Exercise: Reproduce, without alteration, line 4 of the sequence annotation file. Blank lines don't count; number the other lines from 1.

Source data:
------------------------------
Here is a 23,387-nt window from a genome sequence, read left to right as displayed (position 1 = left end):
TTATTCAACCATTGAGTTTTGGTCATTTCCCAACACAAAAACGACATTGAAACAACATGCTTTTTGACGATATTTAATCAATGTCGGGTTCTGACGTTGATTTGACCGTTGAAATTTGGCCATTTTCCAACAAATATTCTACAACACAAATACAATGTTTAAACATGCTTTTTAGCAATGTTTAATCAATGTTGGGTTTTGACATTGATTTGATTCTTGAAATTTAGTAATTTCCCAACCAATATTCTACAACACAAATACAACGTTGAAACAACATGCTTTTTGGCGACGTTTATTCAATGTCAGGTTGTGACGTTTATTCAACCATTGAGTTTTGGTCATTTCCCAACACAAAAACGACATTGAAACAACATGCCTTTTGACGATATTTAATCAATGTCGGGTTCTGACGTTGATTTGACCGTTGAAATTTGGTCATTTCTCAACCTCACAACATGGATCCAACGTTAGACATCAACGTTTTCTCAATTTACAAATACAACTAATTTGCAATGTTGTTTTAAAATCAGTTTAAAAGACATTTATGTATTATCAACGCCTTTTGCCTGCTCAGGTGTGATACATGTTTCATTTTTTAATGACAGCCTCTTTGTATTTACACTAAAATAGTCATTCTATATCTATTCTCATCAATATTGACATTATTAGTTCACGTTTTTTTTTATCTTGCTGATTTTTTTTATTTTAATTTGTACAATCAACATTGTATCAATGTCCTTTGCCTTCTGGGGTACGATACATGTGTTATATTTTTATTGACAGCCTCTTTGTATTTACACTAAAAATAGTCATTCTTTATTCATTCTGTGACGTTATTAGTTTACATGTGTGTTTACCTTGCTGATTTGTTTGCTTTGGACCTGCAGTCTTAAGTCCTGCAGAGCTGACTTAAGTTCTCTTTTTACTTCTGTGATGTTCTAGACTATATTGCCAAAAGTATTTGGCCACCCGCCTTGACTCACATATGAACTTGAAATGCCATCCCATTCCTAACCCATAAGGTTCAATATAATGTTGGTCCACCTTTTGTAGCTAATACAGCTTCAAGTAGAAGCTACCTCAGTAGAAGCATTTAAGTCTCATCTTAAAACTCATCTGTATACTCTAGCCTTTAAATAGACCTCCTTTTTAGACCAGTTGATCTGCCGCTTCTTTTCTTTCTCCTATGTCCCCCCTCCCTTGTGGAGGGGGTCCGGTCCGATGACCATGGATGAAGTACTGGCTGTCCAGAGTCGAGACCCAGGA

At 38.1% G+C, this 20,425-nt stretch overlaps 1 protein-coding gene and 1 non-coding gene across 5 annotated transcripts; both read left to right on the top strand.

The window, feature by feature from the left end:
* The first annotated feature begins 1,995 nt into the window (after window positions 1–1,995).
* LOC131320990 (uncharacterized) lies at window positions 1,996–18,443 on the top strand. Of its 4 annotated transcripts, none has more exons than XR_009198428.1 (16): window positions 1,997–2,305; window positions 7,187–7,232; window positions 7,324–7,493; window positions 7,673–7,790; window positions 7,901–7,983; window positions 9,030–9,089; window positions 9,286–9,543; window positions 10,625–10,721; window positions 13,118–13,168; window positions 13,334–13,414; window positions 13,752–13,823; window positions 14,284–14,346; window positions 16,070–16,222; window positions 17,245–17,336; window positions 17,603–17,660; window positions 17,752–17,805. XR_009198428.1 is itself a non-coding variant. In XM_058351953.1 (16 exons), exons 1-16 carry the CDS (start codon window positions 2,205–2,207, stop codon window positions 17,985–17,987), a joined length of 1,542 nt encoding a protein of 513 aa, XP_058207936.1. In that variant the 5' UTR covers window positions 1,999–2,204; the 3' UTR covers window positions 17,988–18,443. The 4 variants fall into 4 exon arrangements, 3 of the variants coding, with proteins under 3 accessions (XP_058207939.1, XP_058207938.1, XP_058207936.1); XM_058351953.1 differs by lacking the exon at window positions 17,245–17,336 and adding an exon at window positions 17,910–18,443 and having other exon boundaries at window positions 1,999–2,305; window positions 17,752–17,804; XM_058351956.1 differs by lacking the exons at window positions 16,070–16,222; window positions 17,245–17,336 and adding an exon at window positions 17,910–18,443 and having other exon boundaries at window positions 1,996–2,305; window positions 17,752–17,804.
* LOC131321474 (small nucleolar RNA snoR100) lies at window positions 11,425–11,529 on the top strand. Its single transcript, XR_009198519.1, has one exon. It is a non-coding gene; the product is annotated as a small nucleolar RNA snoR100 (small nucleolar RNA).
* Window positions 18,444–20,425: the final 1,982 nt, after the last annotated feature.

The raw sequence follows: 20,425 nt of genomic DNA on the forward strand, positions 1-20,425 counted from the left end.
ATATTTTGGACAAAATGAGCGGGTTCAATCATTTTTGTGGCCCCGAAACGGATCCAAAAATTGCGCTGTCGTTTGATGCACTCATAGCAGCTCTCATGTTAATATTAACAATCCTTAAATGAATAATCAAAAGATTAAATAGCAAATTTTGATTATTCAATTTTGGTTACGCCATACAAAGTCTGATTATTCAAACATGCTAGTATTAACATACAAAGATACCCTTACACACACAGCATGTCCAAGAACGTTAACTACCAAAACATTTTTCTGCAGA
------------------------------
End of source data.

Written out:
The window, feature by feature from the left end: